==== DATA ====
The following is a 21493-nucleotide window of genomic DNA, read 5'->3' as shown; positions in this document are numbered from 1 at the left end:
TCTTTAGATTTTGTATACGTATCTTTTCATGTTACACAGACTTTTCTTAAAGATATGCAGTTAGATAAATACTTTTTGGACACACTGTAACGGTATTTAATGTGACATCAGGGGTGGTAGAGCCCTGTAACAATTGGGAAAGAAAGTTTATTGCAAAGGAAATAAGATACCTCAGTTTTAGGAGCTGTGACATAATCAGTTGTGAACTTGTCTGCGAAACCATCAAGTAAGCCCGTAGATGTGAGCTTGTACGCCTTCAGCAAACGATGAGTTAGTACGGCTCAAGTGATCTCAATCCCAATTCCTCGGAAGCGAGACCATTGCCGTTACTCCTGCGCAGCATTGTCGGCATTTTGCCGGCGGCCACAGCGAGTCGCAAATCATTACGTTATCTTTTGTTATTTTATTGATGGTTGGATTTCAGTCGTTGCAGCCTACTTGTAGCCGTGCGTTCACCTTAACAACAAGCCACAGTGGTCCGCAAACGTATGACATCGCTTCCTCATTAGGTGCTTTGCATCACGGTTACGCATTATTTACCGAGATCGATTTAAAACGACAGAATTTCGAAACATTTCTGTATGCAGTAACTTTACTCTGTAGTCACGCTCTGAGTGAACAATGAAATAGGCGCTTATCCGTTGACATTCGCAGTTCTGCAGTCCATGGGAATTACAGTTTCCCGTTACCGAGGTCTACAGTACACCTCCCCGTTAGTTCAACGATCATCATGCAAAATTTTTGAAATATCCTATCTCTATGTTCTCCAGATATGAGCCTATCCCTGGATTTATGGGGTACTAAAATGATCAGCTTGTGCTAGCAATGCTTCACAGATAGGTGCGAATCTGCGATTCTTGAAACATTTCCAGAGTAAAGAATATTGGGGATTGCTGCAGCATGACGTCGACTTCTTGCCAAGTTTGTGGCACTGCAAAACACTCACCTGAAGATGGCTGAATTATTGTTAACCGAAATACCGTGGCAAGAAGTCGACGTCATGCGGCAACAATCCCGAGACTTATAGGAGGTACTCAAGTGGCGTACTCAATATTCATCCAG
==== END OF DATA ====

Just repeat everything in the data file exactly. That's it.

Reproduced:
The following is a 21493-nucleotide window of genomic DNA, read 5'->3' as shown; positions in this document are numbered from 1 at the left end:
TCTTTAGATTTTGTATACGTATCTTTTCATGTTACACAGACTTTTCTTAAAGATATGCAGTTAGATAAATACTTTTTGGACACACTGTAACGGTATTTAATGTGACATCAGGGGTGGTAGAGCCCTGTAACAATTGGGAAAGAAAGTTTATTGCAAAGGAAATAAGATACCTCAGTTTTAGGAGCTGTGACATAATCAGTTGTGAACTTGTCTGCGAAACCATCAAGTAAGCCCGTAGATGTGAGCTTGTACGCCTTCAGCAAACGATGAGTTAGTACGGCTCAAGTGATCTCAATCCCAATTCCTCGGAAGCGAGACCATTGCCGTTACTCCTGCGCAGCATTGTCGGCATTTTGCCGGCGGCCACAGCGAGTCGCAAATCATTACGTTATCTTTTGTTATTTTATTGATGGTTGGATTTCAGTCGTTGCAGCCTACTTGTAGCCGTGCGTTCACCTTAACAACAAGCCACAGTGGTCCGCAAACGTATGACATCGCTTCCTCATTAGGTGCTTTGCATCACGGTTACGCATTATTTACCGAGATCGATTTAAAACGACAGAATTTCGAAACATTTCTGTATGCAGTAACTTTACTCTGTAGTCACGCTCTGAGTGAACAATGAAATAGGCGCTTATCCGTTGACATTCGCAGTTCTGCAGTCCATGGGAATTACAGTTTCCCGTTACCGAGGTCTACAGTACACCTCCCCGTTAGTTCAACGATCATCATGCAAAATTTTTGAAATATCCTATCTCTATGTTCTCCAGATATGAGCCTATCCCTGGATTTATGGGGTACTAAAATGATCAGCTTGTGCTAGCAATGCTTCACAGATAGGTGCGAATCTGCGATTCTTGAAACATTTCCAGAGTAAAGAATATTGGGGATTGCTGCAGCATGACGTCGACTTCTTGCCAAGTTTGTGGCACTGCAAAACACTCACCTGAAGATGGCTGAATTATTGTTAACCGAAATACCGTGGCAAGAAGTCGACGTCATGCGGCAACAATCCCGAGACTTATAGGAGGTACTCAAGTGGCGTACTCAATATTCATCCAG